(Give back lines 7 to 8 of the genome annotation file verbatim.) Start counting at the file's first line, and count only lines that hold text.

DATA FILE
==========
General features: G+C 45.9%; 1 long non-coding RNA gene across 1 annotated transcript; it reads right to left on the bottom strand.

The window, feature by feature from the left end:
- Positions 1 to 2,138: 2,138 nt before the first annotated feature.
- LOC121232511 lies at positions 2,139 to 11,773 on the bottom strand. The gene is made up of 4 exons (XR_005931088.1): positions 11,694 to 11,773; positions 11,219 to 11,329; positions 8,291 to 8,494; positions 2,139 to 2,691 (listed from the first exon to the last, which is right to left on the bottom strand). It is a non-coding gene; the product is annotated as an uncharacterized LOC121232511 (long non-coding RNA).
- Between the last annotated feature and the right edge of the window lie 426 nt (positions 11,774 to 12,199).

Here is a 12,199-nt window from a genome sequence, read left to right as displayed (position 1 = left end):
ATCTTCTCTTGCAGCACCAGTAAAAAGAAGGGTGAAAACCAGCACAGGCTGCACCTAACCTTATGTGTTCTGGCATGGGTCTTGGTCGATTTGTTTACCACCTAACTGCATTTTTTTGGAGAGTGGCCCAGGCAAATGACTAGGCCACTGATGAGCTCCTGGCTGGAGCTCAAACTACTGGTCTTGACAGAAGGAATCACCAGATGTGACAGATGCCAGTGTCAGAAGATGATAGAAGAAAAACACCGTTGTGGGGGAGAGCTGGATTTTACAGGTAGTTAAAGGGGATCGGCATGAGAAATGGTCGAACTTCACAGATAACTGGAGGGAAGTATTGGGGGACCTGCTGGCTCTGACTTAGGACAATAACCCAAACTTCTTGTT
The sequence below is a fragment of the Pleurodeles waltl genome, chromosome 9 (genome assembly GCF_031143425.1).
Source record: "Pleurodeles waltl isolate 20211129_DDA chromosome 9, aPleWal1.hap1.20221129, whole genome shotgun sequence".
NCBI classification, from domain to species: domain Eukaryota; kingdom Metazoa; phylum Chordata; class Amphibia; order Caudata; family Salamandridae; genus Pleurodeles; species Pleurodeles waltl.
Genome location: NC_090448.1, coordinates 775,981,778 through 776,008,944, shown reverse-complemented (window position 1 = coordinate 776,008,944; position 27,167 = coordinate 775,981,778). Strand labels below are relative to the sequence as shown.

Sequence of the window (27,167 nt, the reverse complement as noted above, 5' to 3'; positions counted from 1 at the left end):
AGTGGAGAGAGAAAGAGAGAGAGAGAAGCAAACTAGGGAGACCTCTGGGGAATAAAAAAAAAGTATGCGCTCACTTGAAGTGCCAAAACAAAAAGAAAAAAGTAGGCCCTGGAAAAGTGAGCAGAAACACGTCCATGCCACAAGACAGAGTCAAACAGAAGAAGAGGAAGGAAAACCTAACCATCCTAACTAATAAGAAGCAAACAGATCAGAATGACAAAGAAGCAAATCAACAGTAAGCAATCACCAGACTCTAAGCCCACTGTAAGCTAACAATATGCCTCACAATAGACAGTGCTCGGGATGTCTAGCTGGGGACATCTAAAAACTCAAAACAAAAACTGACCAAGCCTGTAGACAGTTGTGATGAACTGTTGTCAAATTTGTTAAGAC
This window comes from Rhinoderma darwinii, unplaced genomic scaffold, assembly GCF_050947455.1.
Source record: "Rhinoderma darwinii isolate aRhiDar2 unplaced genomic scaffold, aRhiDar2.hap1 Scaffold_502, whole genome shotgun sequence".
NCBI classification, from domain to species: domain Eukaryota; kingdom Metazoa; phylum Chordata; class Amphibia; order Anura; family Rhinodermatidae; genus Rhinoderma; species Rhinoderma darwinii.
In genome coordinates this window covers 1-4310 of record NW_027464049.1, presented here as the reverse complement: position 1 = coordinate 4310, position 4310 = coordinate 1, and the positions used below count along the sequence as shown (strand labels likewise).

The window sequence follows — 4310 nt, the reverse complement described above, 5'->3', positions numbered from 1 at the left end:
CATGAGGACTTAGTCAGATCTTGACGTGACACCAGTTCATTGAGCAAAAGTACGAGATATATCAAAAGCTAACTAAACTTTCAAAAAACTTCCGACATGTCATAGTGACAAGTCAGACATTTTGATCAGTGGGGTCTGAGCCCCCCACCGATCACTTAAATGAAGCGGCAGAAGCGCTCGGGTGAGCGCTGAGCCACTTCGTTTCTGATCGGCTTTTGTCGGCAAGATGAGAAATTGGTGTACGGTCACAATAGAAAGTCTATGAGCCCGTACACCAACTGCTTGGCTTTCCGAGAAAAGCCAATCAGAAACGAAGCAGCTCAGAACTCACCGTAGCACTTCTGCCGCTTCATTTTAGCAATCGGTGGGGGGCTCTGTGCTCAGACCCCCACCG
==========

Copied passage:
ATCTTCTCTTGCAGCACCAGTAAAAAGAAGGGTGAAAACCAGCACAGGCTGCACCTAACCTTATGTGTTCTGGCATGGGTCTTGGTCGATTTGTTTACCACCTAACTGCATTTTTTTGGAGAGTGGCCCAGGCAAATGACTAGGCCACTGATGAGCTCCTGGCTGGAGCTCAAACTACTGGTCTTGACAGAAGGAATCACCAGATGTGACAGATGCCAGTGTCAGAAGATGATAGAAGAAAAACACCGTTGTGGGGGAGAGCTGGATTTTACAGGTAGTTAAAGGGGATCGGCATGAGAAATGGTCGAACTTCACAGATAACTGGAGGGAAGTATTGGGGGACCTGCTGGCTCTGACTTAGGACAATAACCCAAACTTCTTGTT
The sequence below is a fragment of the Pleurodeles waltl genome, chromosome 9 (genome assembly GCF_031143425.1).